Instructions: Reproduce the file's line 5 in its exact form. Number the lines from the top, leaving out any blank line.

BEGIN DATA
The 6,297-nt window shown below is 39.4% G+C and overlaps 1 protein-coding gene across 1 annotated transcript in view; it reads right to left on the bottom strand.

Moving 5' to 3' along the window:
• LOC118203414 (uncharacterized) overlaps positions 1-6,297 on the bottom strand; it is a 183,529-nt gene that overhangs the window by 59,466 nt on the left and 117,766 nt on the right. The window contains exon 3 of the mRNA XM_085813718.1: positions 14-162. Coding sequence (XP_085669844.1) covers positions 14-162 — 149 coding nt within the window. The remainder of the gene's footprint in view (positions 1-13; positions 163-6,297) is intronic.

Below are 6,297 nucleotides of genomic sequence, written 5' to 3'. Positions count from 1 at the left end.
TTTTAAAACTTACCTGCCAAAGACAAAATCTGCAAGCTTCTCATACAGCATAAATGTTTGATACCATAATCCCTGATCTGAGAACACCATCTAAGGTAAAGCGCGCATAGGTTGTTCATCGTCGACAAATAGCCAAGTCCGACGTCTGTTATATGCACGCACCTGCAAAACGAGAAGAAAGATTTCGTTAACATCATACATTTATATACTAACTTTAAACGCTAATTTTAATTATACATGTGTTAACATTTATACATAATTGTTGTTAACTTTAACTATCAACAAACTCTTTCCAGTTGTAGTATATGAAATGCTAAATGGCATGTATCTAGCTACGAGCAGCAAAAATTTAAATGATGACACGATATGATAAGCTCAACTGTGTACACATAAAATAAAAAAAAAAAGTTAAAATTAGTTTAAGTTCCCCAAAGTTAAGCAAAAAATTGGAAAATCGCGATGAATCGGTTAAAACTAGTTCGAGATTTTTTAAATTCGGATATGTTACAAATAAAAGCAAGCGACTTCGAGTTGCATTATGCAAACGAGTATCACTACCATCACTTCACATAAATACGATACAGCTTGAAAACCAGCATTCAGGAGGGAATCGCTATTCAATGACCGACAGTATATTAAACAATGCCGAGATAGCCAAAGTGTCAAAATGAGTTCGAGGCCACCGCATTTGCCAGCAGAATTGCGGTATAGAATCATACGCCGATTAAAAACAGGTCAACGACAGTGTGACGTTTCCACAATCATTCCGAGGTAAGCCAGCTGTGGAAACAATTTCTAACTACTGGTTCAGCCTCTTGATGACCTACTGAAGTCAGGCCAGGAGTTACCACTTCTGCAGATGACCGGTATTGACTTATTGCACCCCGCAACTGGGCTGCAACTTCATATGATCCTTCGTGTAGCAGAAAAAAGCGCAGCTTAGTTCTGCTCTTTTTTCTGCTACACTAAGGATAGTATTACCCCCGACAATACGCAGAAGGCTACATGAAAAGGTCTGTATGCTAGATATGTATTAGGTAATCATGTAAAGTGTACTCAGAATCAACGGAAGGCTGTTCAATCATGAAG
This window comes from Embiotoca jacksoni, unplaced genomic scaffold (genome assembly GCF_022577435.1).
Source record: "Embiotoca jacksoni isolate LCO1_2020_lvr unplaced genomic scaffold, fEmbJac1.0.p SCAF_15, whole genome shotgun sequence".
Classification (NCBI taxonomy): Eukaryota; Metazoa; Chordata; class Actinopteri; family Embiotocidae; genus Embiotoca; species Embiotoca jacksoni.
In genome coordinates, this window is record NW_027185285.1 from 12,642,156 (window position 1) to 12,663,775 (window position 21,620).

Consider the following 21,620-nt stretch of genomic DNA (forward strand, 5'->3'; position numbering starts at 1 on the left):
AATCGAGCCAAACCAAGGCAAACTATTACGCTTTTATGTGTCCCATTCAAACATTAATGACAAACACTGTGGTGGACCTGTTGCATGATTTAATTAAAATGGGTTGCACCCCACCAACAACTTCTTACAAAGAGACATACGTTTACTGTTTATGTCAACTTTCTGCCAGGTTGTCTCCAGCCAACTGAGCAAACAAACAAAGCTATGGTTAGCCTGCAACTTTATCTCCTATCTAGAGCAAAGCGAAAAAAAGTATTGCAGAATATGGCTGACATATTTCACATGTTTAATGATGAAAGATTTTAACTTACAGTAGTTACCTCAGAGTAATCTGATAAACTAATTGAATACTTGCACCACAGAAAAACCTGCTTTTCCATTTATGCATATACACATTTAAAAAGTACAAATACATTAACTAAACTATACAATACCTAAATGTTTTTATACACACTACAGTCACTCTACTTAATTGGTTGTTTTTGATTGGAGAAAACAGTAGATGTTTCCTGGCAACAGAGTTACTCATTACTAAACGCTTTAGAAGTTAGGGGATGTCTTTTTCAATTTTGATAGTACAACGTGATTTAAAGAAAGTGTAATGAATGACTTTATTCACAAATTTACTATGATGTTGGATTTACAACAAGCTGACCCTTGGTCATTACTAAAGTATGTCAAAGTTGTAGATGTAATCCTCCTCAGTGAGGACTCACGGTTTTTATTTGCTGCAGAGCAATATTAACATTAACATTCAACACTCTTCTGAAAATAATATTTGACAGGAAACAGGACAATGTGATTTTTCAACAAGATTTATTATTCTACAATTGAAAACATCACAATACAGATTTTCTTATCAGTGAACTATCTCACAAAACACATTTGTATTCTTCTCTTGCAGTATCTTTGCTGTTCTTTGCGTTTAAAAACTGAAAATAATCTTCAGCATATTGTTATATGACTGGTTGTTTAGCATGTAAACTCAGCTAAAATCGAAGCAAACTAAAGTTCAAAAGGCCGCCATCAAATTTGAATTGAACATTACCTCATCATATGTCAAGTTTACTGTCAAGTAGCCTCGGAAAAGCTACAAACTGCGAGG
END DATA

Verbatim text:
TTTTAAAACTTACCTGCCAAAGACAAAATCTGCAAGCTTCTCATACAGCATAAATGTTTGATACCATAATCCCTGATCTGAGAACACCATCTAAGGTAAAGCGCGCATAGGTTGTTCATCGTCGACAAATAGCCAAGTCCGACGTCTGTTATATGCACGCACCTGCAAAACGAGAAGAAAGATTTCGTTAACATCATACATTTATATACTAACTTTAAACGCTAATTTTAATTATACATGTGTTAACATTTATACATAATTGTTGTTAACTTTAACTATCAACAAACTCTTTCCAGTTGTAGTATATGAAATGCTAAATGGCATGTATCTAGCTACGAGCAGCAAAAATTTAAATGATGACACGATATGATAAGCTCAACTGTGTACACATAAAATAAAAAAAAAAAGTTAAAATTAGTTTAAGTTCCCCAAAGTTAAGCAAAAAATTGGAAAATCGCGATGAATCGGTTAAAACTAGTTCGAGATTTTTTAAATTCGGATATGTTACAAATAAAAGCAAGCGACTTCGAGTTGCATTATGCAAACGAGTATCACTACCATCACTTCACATAAATACGATACAGCTTGAAAACCAGCATTCAGGAGGGAATCGCTATTCAATGACCGACAGTATATTAAACAATGCCGAGATAGCCAAAGTGTCAAAATGAGTTCGAGGCCACCGCATTTGCCAGCAGAATTGCGGTATAGAATCATACGCCGATTAAAAACAGGTCAACGACAGTGTGACGTTTCCACAATCATTCCGAGGTAAGCCAGCTGTGGAAACAATTTCTAACTACTGGTTCAGCCTCTTGATGACCTACTGAAGTCAGGCCAGGAGTTACCACTTCTGCAGATGACCGGTATTGACTTATTGCACCCCGCAACTGGGCTGCAACTTCATATGATCCTTCGTGTAGCAGAAAAAAGCGCAGCTTAGTTCTGCTCTTTTTTCTGCTACACTAAGGATAGTATTACCCCCGACAATACGCAGAAGGCTACATGAAAAGGTCTGTATGCTAGATATGTATTAGGTAATCATGTAAAGTGTACTCAGAATCAACGGAAGGCTGTTCAATCATGAAG